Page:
• Are you able to view the email in the Office 365 OWA app to see if the pre-processor has caused syntax issues?

        • Funnily enough I recently came across the problem you are describing, however it appeared on an Inbox Inspection test on Email on Acid, but when I sent it to a live Office 365 mailbox and viewed it in OWA, the problem didn’t occur. Did you see the described behaviour on a screenshot from EOA?

  • j0hn

    Oh my god, why? D’:

  • massachusetts

    Hi, i’m working on responsive html emails and have a problem in office 365. emailonacid tests shows my templates have the same width as the screen/ (but i’ve set max-width to 600px, width: 100%. and i also have a fix for outlook:
    !–[if (gte mso 9)|(IE)]>

    tr>
    td>
    ![endif]–
    maybe you have an idea what causes my problem?

    • Office 365 will not respond TRUE to this conditional comment, or any conditional comments for that matter, and because it doesn’t support max-width it will render the first table that has 100% width set.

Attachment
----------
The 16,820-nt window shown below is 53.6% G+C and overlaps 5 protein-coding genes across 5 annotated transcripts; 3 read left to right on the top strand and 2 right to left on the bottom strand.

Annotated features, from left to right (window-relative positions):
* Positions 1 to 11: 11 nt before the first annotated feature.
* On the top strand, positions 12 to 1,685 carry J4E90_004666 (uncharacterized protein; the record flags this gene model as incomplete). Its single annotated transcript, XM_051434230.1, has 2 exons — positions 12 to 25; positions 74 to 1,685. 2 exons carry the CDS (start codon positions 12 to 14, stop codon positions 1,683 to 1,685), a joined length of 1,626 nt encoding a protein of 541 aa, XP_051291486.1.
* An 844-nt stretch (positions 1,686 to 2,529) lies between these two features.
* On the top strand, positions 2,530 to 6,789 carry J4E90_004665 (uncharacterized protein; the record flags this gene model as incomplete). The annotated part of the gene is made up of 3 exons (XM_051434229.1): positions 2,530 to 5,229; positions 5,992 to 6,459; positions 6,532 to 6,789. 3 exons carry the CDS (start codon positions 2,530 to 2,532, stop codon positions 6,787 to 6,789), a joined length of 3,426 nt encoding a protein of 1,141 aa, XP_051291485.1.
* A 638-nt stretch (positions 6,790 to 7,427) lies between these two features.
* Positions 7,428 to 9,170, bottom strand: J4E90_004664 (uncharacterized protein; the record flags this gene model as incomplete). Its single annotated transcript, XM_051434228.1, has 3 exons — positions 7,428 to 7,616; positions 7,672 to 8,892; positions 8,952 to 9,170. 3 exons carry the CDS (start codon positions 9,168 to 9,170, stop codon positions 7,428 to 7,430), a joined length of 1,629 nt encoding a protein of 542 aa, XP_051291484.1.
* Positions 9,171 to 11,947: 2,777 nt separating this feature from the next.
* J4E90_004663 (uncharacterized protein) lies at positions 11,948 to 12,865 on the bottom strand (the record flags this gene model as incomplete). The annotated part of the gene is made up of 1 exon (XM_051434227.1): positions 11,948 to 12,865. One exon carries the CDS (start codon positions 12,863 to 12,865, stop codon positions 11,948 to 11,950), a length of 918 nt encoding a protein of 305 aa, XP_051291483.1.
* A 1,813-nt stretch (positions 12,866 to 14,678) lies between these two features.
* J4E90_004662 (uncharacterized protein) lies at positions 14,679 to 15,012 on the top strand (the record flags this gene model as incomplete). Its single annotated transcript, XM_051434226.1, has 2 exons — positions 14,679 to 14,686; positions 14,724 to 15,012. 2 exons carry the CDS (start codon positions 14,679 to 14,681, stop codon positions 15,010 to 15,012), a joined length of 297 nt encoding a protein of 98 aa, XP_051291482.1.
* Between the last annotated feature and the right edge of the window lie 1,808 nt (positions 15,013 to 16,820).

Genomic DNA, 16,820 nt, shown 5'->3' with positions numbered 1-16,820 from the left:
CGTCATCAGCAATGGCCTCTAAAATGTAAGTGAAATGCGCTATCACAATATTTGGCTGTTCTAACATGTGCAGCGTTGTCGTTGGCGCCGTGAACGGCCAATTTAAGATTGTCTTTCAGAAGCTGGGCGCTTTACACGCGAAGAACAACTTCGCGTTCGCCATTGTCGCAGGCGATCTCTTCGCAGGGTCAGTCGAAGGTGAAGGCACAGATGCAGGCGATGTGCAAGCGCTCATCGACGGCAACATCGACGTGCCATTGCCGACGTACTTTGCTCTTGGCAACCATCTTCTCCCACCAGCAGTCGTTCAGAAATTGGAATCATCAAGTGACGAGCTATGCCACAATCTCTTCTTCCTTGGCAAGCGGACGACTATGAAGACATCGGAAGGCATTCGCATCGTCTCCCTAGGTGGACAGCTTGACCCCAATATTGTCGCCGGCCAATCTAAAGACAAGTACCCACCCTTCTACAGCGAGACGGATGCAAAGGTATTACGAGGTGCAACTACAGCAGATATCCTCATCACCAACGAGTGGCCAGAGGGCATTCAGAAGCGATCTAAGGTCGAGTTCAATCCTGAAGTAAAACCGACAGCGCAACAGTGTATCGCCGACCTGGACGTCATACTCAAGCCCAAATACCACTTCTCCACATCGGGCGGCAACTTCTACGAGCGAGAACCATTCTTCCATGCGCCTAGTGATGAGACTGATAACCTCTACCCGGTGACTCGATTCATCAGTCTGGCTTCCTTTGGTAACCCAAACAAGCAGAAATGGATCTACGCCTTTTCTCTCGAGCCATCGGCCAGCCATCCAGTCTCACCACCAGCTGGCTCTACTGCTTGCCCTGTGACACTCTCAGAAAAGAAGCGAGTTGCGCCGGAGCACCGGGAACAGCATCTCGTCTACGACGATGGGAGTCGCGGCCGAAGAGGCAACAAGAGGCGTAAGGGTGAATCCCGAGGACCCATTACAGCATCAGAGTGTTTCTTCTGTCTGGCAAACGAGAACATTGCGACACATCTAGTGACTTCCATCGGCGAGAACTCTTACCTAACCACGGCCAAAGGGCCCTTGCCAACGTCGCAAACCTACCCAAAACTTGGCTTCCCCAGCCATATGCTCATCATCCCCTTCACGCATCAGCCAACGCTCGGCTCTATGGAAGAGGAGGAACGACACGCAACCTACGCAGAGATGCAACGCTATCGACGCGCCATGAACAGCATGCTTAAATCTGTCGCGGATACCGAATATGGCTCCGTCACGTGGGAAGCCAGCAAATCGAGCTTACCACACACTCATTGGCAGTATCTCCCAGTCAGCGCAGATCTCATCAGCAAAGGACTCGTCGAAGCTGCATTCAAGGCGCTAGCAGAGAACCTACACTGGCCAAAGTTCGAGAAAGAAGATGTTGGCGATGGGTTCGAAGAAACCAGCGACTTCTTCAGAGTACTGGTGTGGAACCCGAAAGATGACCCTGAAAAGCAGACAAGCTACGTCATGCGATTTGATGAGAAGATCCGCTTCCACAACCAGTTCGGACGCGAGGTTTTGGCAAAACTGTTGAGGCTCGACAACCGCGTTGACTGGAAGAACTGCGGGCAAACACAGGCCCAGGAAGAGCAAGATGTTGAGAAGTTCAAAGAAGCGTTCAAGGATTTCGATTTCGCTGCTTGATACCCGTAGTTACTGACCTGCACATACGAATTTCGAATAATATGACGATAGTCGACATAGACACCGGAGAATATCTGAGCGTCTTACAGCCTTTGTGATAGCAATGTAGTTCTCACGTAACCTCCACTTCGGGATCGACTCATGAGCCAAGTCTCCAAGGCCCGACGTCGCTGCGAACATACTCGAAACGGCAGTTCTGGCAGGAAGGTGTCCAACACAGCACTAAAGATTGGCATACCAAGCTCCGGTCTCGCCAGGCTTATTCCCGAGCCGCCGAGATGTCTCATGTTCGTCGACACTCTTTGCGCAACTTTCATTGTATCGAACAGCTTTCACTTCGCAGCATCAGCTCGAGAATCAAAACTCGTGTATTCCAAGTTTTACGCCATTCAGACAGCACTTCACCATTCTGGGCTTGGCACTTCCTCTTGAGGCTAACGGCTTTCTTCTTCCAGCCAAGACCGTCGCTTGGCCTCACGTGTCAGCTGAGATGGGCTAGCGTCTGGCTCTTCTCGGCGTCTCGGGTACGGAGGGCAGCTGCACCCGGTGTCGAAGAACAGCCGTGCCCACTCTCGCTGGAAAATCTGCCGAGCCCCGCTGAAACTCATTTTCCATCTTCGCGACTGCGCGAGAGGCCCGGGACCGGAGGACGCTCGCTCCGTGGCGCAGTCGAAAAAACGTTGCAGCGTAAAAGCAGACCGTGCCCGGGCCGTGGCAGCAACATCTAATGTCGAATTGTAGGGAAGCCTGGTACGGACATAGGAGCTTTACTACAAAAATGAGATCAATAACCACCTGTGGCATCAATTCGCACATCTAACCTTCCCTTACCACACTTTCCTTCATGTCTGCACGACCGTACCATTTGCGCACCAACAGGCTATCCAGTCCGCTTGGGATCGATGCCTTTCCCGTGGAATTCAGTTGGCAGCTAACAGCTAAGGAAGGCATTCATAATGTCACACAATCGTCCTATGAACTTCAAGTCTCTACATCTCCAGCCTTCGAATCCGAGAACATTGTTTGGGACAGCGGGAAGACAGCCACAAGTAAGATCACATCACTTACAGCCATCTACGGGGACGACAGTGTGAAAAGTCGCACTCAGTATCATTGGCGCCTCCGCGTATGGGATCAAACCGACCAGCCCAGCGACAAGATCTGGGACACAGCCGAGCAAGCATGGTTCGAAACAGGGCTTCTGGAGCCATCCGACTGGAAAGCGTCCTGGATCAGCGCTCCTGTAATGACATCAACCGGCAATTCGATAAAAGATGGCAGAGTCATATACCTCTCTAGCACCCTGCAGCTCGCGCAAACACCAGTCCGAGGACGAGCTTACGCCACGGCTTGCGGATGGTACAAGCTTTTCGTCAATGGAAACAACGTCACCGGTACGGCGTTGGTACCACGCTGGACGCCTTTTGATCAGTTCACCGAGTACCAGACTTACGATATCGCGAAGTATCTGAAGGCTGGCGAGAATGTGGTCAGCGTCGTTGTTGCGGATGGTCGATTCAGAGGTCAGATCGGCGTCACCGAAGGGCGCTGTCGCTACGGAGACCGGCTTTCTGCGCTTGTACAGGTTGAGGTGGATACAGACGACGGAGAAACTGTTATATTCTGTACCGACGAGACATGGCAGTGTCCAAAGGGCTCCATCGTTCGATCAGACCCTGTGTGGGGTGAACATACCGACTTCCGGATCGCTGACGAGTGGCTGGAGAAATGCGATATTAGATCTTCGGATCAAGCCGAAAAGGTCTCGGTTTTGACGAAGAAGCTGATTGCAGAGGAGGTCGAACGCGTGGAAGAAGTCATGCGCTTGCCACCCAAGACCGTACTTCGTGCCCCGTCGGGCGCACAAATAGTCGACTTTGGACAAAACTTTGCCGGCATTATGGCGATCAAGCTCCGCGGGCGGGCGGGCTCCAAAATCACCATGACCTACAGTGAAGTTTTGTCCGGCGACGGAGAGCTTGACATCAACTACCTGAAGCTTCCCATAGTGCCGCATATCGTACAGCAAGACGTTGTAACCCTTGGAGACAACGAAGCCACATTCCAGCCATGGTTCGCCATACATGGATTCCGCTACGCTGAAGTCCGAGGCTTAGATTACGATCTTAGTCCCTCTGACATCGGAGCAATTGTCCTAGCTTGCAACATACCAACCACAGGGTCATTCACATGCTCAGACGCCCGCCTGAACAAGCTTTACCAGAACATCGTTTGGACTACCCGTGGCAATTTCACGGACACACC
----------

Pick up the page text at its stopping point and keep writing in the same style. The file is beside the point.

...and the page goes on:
At this time I don’t know of any workaround for it other than defining a fixed width, but that would affect the entire layout and remove the fluid approach that you are using.

  • massachusetts

    thank ypu. maybe you know if office 365 cut/don’t understand !–[if (gte mso 9)|(IE)]

    • I’m afraid it doesn’t. You can’t target Office 365 via any conditional comments.

  • massachusetts

    one more question…
    how to set line-height to my template?

    • I’m investigating line height issues more thoroughly, as this is another issue with Office 365 because it strips out the line-height property entirely. I’ll update the article when I find out more.

      • massachusetts

        i’ve found that it uses normal line-height of parent elements font-size. so i decided to set font-size in every element. but if you set font-size in and in office 365 cuts off them. so i set font-size in every . but it also not an ending solution, because of using elements with different font size in one block (for examle, 13px and 40px) they all take normal line-height from parent element (for example, font-size 13px and normal line-height for it is 19px, so both elements with font-size 13px and 40px takes line-height 19px;)